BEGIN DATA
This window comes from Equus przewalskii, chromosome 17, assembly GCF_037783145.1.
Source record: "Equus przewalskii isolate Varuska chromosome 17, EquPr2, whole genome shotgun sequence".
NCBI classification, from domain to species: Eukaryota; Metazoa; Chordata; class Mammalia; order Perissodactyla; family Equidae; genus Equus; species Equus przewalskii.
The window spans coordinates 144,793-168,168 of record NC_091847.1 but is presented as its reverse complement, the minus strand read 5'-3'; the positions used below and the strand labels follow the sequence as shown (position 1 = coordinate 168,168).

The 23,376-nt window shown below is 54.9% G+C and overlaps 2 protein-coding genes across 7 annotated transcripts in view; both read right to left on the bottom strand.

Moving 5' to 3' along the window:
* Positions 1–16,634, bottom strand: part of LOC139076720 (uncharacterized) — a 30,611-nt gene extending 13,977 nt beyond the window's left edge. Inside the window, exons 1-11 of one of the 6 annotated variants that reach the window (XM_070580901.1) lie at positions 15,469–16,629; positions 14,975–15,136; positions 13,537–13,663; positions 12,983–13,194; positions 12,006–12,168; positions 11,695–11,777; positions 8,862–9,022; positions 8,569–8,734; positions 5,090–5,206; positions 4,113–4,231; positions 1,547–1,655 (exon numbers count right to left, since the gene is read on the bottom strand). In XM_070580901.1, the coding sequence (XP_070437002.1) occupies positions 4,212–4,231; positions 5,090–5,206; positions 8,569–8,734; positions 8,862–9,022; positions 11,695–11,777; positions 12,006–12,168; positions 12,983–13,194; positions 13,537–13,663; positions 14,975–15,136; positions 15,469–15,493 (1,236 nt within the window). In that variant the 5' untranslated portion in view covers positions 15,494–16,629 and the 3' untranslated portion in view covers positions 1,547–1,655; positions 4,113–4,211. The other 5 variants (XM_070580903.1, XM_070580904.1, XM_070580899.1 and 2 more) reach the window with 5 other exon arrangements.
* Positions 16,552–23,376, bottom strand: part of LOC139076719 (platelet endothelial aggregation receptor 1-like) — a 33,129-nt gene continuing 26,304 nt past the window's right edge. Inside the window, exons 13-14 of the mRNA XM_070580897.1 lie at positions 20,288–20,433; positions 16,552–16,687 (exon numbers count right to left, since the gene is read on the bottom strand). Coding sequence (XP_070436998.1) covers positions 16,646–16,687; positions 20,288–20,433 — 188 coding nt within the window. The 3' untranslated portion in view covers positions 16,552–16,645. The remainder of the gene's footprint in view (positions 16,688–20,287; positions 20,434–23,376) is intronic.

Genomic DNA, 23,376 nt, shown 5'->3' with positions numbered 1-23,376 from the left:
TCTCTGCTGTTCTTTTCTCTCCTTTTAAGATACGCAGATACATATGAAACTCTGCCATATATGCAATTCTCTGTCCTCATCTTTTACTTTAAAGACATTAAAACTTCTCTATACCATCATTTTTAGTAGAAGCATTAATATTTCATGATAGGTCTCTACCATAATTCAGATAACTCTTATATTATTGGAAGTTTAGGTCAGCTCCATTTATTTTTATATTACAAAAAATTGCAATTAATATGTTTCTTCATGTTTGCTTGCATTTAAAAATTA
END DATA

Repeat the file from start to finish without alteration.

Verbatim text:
This window comes from Equus przewalskii, chromosome 17, assembly GCF_037783145.1.
Source record: "Equus przewalskii isolate Varuska chromosome 17, EquPr2, whole genome shotgun sequence".
NCBI classification, from domain to species: Eukaryota; Metazoa; Chordata; class Mammalia; order Perissodactyla; family Equidae; genus Equus; species Equus przewalskii.
The window spans coordinates 144,793-168,168 of record NC_091847.1 but is presented as its reverse complement, the minus strand read 5'-3'; the positions used below and the strand labels follow the sequence as shown (position 1 = coordinate 168,168).

The 23,376-nt window shown below is 54.9% G+C and overlaps 2 protein-coding genes across 7 annotated transcripts in view; both read right to left on the bottom strand.

Moving 5' to 3' along the window:
* Positions 1–16,634, bottom strand: part of LOC139076720 (uncharacterized) — a 30,611-nt gene extending 13,977 nt beyond the window's left edge. Inside the window, exons 1-11 of one of the 6 annotated variants that reach the window (XM_070580901.1) lie at positions 15,469–16,629; positions 14,975–15,136; positions 13,537–13,663; positions 12,983–13,194; positions 12,006–12,168; positions 11,695–11,777; positions 8,862–9,022; positions 8,569–8,734; positions 5,090–5,206; positions 4,113–4,231; positions 1,547–1,655 (exon numbers count right to left, since the gene is read on the bottom strand). In XM_070580901.1, the coding sequence (XP_070437002.1) occupies positions 4,212–4,231; positions 5,090–5,206; positions 8,569–8,734; positions 8,862–9,022; positions 11,695–11,777; positions 12,006–12,168; positions 12,983–13,194; positions 13,537–13,663; positions 14,975–15,136; positions 15,469–15,493 (1,236 nt within the window). In that variant the 5' untranslated portion in view covers positions 15,494–16,629 and the 3' untranslated portion in view covers positions 1,547–1,655; positions 4,113–4,211. The other 5 variants (XM_070580903.1, XM_070580904.1, XM_070580899.1 and 2 more) reach the window with 5 other exon arrangements.
* Positions 16,552–23,376, bottom strand: part of LOC139076719 (platelet endothelial aggregation receptor 1-like) — a 33,129-nt gene continuing 26,304 nt past the window's right edge. Inside the window, exons 13-14 of the mRNA XM_070580897.1 lie at positions 20,288–20,433; positions 16,552–16,687 (exon numbers count right to left, since the gene is read on the bottom strand). Coding sequence (XP_070436998.1) covers positions 16,646–16,687; positions 20,288–20,433 — 188 coding nt within the window. The 3' untranslated portion in view covers positions 16,552–16,645. The remainder of the gene's footprint in view (positions 16,688–20,287; positions 20,434–23,376) is intronic.

Genomic DNA, 23,376 nt, shown 5'->3' with positions numbered 1-23,376 from the left:
TCTCTGCTGTTCTTTTCTCTCCTTTTAAGATACGCAGATACATATGAAACTCTGCCATATATGCAATTCTCTGTCCTCATCTTTTACTTTAAAGACATTAAAACTTCTCTATACCATCATTTTTAGTAGAAGCATTAATATTTCATGATAGGTCTCTACCATAATTCAGATAACTCTTATATTATTGGAAGTTTAGGTCAGCTCCATTTATTTTTATATTACAAAAAATTGCAATTAATATGTTTCTTCATGTTTGCTTGCATTTAAAAATTA